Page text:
Advertisers moved slowly when it came to buying commercials on the broadcast networks during the upfront last spring, but they’re springing into action to advertise during those very same shows when they’re streamed over broadband.
NBC signed up seven sponsors within a week of announcing it would have replays of its shows available on its Web site. Within 24 hours after CBS announced plans to have seven of its prime-time shows on its innertube broadband site, General Motors, Cingular, Paramount Pictures, Target and Pfizer signed up, selling out those availabilities for the first two months of the season. Earlier this month, CBS put another six shows on innertube, and added AT&T Universal Pictures and Procter & Gamble to its roster.
These broadband moves followed ABC’s online test last season, which involved 10 advertisers that paid between $150,000 and $200,000 apiece to advertise on shows streamed on ABC.com, including “Desperate Housewives” and “Lost.” ABC is seeking 40 advertisers to sponsor a bigger list of shows on ABC.com this season.
AdAge.com reported Friday that 35 advertisers have signed on for ABC.com’s new season, among them Verizon, Toyota Motor Sales and Century 21, citing as sources executives with knowledge of the new offering.
Toyota had been part of ABC’s original test, which was also offered on a limited basis to AT&T, Ford Motor Co., Johnson & Johnson, Pfizer, Procter & Gamble Co., Unilever’s Suave, Universal Pictures and Walt Disney Pictures. Unilever had also commented publicly that it had a very positive experience and was looking at future opportunities with ABC.
ABC declined to be specific about how many sponsors have signed up, but Anne Sweeney, president of Disney-ABC Television Group, said at an investors conference that advertisers bought all available ad space on the new version of ABC.com for this quarter, “even without knowing which shows we were going to stream on the site.”
While there is much hoopla over ads on broadband and other new media, Nielsen Media Research last week reported that television usage is still growing. Individual viewing grew to four hours and 35 minutes per day during the 2005-06 season, up three minutes from the previous season’s record levels. The average viewer watched the same amount of prime-time TV-one hour and 11 minutes-as in the previous year.
Nevertheless, putting shows online “is pretty much the trend in the broadcast networks,” said Kari Hooper, associate media director for Starcom. “All of this stuff is in high demand, being as there are advantages of being first movers with networks on new products, so we want to make sure we form strong partnerships.”
But each network has its own way of packaging its online shows. “There are different approaches in pricing and connectivity between broadcast and broadband, and elements of research and insights that could be gleaned,” said Amanda Richman, senior VP and group director of strategy development and innovation for MediaVest.
NBC, for example, is selling 15- or 30-second pre-roll ads that appear prior to each segment of the show (the network is cutting up the shows into acts, making them easier to load), according to Vivi Zigler, executive VP of digital for NBC Universal.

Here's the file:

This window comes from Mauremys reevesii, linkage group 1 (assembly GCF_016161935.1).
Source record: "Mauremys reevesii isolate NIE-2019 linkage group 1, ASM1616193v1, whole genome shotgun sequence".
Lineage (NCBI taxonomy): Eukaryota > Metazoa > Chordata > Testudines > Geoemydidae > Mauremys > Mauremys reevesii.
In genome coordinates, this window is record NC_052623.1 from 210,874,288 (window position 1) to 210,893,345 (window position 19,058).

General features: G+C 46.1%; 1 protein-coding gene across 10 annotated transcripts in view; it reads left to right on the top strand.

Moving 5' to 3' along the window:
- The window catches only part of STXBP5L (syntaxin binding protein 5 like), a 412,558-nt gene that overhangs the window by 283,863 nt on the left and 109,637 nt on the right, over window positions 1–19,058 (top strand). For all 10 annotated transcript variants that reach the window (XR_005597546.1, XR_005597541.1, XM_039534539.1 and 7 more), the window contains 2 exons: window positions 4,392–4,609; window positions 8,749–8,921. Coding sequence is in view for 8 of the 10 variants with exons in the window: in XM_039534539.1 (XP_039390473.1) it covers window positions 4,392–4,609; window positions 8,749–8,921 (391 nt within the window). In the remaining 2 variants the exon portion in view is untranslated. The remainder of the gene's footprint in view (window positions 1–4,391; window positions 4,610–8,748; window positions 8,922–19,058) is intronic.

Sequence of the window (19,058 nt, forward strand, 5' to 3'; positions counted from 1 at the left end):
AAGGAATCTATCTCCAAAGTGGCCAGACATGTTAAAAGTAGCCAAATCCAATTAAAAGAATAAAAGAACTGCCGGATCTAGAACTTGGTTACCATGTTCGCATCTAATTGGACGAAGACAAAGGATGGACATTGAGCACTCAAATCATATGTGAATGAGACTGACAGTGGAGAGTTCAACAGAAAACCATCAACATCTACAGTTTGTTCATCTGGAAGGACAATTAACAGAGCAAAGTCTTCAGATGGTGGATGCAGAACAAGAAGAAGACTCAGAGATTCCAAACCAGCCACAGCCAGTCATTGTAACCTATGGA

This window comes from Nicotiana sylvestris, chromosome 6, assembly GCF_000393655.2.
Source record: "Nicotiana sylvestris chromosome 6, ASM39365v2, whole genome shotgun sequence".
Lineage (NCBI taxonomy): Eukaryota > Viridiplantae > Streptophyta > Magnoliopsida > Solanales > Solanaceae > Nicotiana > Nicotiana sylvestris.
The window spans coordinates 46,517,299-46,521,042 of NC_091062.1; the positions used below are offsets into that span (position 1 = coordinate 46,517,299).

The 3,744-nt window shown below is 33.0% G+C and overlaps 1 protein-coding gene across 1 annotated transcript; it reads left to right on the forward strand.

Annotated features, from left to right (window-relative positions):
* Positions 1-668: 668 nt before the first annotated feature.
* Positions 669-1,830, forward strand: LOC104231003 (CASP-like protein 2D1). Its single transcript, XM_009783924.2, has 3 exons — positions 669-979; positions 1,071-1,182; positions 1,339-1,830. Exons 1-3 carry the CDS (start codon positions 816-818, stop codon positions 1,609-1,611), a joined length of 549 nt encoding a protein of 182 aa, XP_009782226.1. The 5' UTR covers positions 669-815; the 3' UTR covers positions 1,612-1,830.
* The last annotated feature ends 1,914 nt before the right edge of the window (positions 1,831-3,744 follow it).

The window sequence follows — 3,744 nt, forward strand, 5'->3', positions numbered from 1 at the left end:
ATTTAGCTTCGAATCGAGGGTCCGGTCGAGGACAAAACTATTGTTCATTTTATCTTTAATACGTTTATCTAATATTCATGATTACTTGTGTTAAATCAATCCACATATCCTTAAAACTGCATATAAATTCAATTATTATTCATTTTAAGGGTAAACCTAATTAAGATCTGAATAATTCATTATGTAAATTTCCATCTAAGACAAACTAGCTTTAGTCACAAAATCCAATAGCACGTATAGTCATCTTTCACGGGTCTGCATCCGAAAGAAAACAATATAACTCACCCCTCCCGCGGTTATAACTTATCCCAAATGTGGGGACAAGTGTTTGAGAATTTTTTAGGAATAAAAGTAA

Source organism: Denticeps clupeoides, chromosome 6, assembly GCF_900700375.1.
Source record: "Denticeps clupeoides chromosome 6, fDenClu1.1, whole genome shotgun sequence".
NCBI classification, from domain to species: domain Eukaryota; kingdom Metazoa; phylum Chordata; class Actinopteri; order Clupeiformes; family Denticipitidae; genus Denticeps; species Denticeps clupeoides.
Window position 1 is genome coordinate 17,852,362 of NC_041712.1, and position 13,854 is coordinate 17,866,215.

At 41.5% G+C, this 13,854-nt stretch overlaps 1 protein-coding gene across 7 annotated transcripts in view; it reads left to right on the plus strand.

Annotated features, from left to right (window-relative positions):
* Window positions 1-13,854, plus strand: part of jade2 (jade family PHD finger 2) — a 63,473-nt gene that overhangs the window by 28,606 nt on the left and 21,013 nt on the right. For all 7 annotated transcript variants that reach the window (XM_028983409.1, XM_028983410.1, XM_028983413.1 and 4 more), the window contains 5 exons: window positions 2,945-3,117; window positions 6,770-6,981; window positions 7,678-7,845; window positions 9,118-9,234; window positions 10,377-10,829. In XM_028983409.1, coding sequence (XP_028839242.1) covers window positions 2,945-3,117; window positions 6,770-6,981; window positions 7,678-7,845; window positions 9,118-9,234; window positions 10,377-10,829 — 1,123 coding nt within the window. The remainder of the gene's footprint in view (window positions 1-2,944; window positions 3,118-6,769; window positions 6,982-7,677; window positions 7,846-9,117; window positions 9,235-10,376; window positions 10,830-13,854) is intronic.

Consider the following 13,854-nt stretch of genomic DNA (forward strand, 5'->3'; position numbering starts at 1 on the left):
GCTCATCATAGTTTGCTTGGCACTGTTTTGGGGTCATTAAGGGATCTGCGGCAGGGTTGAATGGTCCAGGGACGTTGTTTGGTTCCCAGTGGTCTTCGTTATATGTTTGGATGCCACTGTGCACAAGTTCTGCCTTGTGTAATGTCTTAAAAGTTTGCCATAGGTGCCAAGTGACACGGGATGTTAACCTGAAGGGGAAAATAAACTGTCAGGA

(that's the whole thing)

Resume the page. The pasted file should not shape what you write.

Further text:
She said NBC is first offering ads in online shows to advertisers who sponsor those shows on broadcast. “This obviously was not part of the upfront sales, so in order to be respectful of those charter advertisers, Internet sales in conjunction with network sales are going to those advertisers first,” she said. “They’re obviously people who bet on us early on, and we owe them that.”
Based on focus groups, viewers on NBC.com are passionate about wanting to watch the shows they watch online. “You have to actively go online to watch a show on your computer, and I think that engagement factor is what we hear from advertisers that they’re responding to. They want to reach those people,” Ms. Zigler said.
CBS also is selling pre-roll ads, but ABC is selling pods and is encouraging clients to be creative in filling them with interactive advertising since the viewer is already online, Ms. Richman said.
“The bigger opportunity is how do you take them from the pre-roll viewing into really paying that off, whether that’s through a game, through an exclusive experience that’s developed around the product and the programming, or the type of exclusive video outtakes and inside track on the stars that we seem to so crave,” she said.
Pricing issues still need to be worked out. Putting shows on broadband is new, and networks consider the current models tests, but buyers say based on what they’ve seen so far, costs on a traditional cost-per-thousand-viewers basis are fairly high and the networks aren’t offering the kinds of audience guarantees they make on broadcast.
But at this point, buyers’ concerns about pricing are being trumped by marketers’ demands to try new things.
And it remains to be seen how large an audience these shows will attract online, though ABC, for one, said its test exceeded expectations, receiving requests for 5.7 million episodes and generating about 11 million ad impressions.